The department has a long tradition in the infrared and terahertz (THz)- and laboratory spectroscopy. On this basis, we participate in a large number of projects. The analysis of the data that were recorded with these instruments, is an important area of research. In particular we work in these areas:
The airborne observatory SOFIA offers a unique access to the astronomically hardly explored THz spectral range with the latest technologies. With the spectrometers GREAT/upGREAT it is for the first time possible to detect the important atomic oxygen line at 4.7 THz with high spectral resolution. The enabling technology for these measurements is a THz laser system developed at DLR.
Quantum Cascade Lasers (QCLs) for the terahertz range are bright and narrow band semiconductor laser sources. QCLs in the range of 2.5-5.5 THz emit typically several mW of output power and exhibit free-running line widths in the MHz range.
THz images are performed with only a single sensor - so called one pixel cameras - without mechanical movement of the detector.
The identification of gases is of great interest in many fields. E.g. the analysis of human breath has a large medical potential because it contains several hundreds of volatile organic compounds.
The superconducting nanowire single photon detector (SNSPD) is a type of detector with single-photon sensitivity for the spectral range from visible light to THz waves.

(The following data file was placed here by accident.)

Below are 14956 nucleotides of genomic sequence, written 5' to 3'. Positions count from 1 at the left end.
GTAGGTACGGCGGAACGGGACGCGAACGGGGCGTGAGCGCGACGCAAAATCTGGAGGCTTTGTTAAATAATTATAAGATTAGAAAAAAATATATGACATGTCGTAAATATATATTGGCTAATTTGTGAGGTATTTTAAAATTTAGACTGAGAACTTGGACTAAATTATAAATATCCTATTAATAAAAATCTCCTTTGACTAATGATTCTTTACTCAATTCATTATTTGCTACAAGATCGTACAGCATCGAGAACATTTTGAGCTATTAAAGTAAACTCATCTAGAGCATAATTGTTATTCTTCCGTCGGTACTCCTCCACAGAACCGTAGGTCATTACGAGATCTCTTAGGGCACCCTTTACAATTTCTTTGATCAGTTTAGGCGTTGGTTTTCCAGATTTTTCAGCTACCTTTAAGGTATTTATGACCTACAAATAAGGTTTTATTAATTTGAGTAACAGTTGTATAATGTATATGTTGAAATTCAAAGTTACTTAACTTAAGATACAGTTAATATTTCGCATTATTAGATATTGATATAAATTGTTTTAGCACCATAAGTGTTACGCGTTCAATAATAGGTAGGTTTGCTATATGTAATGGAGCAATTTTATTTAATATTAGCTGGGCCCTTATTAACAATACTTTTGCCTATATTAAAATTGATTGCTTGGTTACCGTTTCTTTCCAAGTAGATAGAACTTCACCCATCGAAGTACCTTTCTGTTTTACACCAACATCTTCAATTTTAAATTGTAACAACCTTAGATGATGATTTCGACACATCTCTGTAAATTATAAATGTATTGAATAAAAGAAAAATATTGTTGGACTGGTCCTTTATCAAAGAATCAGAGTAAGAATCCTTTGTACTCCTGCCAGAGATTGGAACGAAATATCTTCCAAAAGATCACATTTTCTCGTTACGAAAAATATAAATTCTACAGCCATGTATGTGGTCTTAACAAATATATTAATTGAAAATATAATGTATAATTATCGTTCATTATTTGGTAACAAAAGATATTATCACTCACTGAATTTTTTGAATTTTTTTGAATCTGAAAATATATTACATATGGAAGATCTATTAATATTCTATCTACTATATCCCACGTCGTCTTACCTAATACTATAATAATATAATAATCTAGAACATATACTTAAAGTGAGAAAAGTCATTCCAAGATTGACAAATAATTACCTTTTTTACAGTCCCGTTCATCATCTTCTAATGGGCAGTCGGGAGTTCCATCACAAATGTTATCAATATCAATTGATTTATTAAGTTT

Fundamental characteristics of solids can be accessed by complementary optical absorption, luminescence and Raman scattering spectroscopies as well as by time resolved techniques.
Solid state optically pumped THz lasers based on impurity transitions of silicon crystals emit at different frequencies depending on pump wavelength and intensity.
Laser Induced Breakdown Spectroscopy (LIBS) is a powerful analytical technique that permits rapid in-situ multielemental analysis and has high potential for application in planetary science.
Raman spectroscopy is a nondestructive technique for material identification. It is fast, unique, and needs no preparation of the investigated sample and is thus very suitable for measurements in extreme situations and environments.